Dan Rooney bids NFL owners farewell


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DANA POINT, Calif. -- Dan Rooney said goodbye to the National Football League this week as he prepares to become a U.S. ambassador.

He has resigned from all the committees he chaired and worked on. He stood up before his fellow team owners and bade them farewell in his typical low-key manner Monday, and the process has become emotional for him and his friends in the league.

"I find it hard to internalize that he's going off," said Mike Brown, owner of the Cincinnati Bengals. "As long as I can remember, he's been around here and he's been a very important contributor and it's coming to an end. Everything does, but it's difficult sometimes when that happens."

Rooney spoke Monday at the NFL's privileged session that included only the principal owners of each team.

"There was a bunch of us sitting around and talking and Dan sort of said goodbye to all of us," said Bill Bidwill, owner of the Arizona Cardinals, whose family long has been friendly with the Rooneys. "I'm sorry to see him go, but that's the way it's coming down."

Rooney, not an overly sentimental sort, has been trying to maintain that reputation.

"I'm trying to prevent it from not becoming emotional," he said yesterday. "It's really the separation. These guys have been good friends of mine. But it's the way life is, move on to a new challenge."

His new challenge will be as ambassador to Ireland once his appointment by President Barack Obama is approved by the U.S. Senate. Coincidentally, the country's most recent ambassador to Germany traded seats of sort with Rooney and offered some insight into what he can expect.

As part of the separation process, Rooney resigned this week as chairman of the NFL's Pro Football Hall of Fame committee. He also gave up his seat on the Hall of Fame's board of trustees, a seat he held for years and one his father, Art Rooney Sr., had held before him.

One person who rejoined that board is Tim Timken, who served as ambassador to Germany from August 2005 until last December. Timken, a Canton, Ohio, resident, served on the Hall of Fame board until he had to resign when he became ambassador.

"I will say this: The clearance that you go through effectively requires you to get out of everything that you do," Timken said of the process he went through before taking his post in Germany. "I had to resign all my business with all my charitable things and everything else. I had to have a clean slate."

Timken also spent most of his time in Germany.

"If you're the ambassador to Germany, your job is in Germany, not the United States. So I came home very rarely. I worked seven days a week, 10-12 hours a day. It was a very demanding schedule that required me to be in Germany.

"Germany is our largest mission outside the United States. Obviously, Ireland is not that magnitude, so Dan would have leeway to operate things differently."

Rooney has declined to discuss much about the position, and Timken said there is a reason for that.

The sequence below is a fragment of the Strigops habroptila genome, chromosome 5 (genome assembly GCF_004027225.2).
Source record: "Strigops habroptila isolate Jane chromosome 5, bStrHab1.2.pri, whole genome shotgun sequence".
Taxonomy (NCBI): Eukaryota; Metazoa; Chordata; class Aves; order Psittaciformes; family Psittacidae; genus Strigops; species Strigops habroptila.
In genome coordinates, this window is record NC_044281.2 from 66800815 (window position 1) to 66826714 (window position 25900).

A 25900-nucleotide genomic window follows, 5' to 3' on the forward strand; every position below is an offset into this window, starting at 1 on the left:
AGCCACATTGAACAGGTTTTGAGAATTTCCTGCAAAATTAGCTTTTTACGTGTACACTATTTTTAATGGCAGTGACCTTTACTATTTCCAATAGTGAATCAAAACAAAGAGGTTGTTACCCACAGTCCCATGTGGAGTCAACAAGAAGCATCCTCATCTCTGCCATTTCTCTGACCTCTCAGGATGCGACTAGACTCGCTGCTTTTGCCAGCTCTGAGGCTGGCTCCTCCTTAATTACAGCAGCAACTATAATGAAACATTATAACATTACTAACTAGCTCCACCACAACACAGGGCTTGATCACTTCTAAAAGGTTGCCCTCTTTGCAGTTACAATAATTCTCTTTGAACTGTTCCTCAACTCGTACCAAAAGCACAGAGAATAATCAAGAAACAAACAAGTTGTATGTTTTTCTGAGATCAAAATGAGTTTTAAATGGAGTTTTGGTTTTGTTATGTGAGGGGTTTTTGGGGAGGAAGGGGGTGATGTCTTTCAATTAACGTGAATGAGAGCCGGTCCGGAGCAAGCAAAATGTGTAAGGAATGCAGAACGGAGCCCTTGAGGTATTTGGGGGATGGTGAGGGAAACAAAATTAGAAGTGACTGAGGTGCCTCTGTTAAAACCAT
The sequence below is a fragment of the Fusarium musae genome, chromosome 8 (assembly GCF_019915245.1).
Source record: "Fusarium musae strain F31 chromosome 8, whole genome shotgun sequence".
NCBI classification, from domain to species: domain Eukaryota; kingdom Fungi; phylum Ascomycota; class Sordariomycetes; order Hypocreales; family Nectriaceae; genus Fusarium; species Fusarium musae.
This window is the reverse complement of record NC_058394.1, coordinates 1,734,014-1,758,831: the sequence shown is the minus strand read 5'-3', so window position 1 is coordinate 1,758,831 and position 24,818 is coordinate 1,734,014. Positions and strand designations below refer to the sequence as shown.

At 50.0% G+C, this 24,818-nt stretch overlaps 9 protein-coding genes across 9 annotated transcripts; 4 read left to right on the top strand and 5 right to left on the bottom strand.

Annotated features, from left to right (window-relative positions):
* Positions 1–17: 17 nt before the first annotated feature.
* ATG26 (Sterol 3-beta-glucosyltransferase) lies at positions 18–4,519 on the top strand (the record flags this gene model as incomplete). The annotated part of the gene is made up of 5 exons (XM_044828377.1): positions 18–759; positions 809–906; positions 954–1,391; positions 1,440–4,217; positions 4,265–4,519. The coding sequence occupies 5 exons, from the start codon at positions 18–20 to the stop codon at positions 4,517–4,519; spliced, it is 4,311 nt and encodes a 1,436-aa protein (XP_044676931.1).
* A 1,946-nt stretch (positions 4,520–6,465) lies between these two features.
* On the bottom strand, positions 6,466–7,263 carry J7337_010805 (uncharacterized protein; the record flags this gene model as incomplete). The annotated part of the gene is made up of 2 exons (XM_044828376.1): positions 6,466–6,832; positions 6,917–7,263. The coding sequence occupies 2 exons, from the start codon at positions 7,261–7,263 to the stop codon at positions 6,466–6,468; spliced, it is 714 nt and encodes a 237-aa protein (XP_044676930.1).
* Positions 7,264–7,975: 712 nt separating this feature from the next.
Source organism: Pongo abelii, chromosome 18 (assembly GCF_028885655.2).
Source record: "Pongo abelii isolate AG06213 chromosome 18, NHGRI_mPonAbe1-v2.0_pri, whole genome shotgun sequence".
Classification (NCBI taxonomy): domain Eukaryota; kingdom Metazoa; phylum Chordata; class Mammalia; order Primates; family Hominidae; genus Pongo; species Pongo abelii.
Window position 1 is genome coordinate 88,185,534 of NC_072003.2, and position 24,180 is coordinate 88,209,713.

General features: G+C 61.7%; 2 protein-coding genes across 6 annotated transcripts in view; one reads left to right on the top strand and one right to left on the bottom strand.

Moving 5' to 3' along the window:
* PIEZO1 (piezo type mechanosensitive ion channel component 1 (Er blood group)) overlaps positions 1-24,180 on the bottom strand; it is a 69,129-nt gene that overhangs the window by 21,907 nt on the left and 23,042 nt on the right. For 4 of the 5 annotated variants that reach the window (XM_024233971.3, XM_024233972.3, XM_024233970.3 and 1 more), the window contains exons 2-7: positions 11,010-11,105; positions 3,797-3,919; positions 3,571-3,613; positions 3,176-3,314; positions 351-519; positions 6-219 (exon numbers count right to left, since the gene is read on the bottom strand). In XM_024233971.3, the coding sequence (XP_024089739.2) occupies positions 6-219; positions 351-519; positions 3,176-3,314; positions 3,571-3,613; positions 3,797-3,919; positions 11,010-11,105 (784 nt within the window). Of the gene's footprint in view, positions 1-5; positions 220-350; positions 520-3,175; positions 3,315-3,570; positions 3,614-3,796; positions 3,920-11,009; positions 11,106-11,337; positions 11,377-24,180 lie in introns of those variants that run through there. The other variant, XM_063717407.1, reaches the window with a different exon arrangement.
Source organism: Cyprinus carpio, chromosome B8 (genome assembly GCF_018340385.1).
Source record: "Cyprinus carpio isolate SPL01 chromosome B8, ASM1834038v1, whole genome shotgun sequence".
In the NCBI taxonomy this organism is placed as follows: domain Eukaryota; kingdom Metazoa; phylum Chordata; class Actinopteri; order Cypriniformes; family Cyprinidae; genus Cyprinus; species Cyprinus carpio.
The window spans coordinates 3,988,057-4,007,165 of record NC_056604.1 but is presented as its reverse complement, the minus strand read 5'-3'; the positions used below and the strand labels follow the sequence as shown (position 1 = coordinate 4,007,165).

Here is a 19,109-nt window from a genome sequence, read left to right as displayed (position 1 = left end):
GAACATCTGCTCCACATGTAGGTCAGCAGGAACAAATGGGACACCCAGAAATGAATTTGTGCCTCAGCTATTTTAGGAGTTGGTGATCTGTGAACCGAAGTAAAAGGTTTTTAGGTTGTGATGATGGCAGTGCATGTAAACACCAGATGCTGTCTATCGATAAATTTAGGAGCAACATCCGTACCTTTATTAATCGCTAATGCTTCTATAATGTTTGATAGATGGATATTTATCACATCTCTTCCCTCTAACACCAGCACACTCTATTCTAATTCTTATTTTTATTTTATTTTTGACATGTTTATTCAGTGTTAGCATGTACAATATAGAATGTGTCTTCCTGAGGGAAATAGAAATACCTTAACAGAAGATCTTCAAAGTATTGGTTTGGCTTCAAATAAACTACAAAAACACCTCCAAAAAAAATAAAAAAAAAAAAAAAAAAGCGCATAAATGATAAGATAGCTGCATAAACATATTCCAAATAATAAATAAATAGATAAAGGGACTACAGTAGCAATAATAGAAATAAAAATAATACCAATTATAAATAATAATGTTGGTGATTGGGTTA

"We're counseled to do that," Timken said. "Remember, he has to be confirmed by the Senate, and even though the Democrats control the process, senators have very strong feelings about their ability to carry out their consent, which is basically what it is. You don't want to do anything to make them feel that somehow you're already the ambassador."

It has not stopped others from talking about it, however.

Said Chicago Bears owner Mike McCaskey: "To choose a man who has such a long and productive association with Ireland and has actively tried to provide resources to help build unity within the different communities there, I'm just thrilled for Ireland and thrilled for the United States. It's an inspired choice."

But some in the NFL also have found it hard to say goodbye this week to a man who has been so influential and involved in league matters for half a century.

"The team's in good hands with Art [Rooney II] being the president, I don't worry about that for a second," McCaskey said. "Danny's always been terrific in terms of a level head, especially the collective-bargaining area, and we need to fashion a new labor agreement. We'll miss him there."

Dan Rooney's son, Art, assumed the Steelers' presidency from his father in 2002 and has taken on many of those chores and those in the league. But Dan has been such an influence throughout the league and a presence that it's difficult for some to see him go.

"He's been one of the very important owners in this league for a long time," Cincinnati's Brown said. "His franchise has been at the top more than anybody else's. If you accomplish that, you have won the race, and during his time in this league, he has won the race.

"Beyond that, he's been instrumental in the way the league has operated over the years. He's been a huge force in the labor dealings the league has had, and in other areas as well."

Joe Horrigan, a Hall of Fame vice president, called Rooney "our champion."

"He speaks to the owners and they believe what he says," Horrigan said. "He brings that legacy feeling of importance of preserving the heritage of the game. It's a sincere thing on his behalf and to us it's an essential ingredient."


Ed Bouchette can be reached at ebouchette@post-gazette.com . First Published March 25, 2009 4:00 AM


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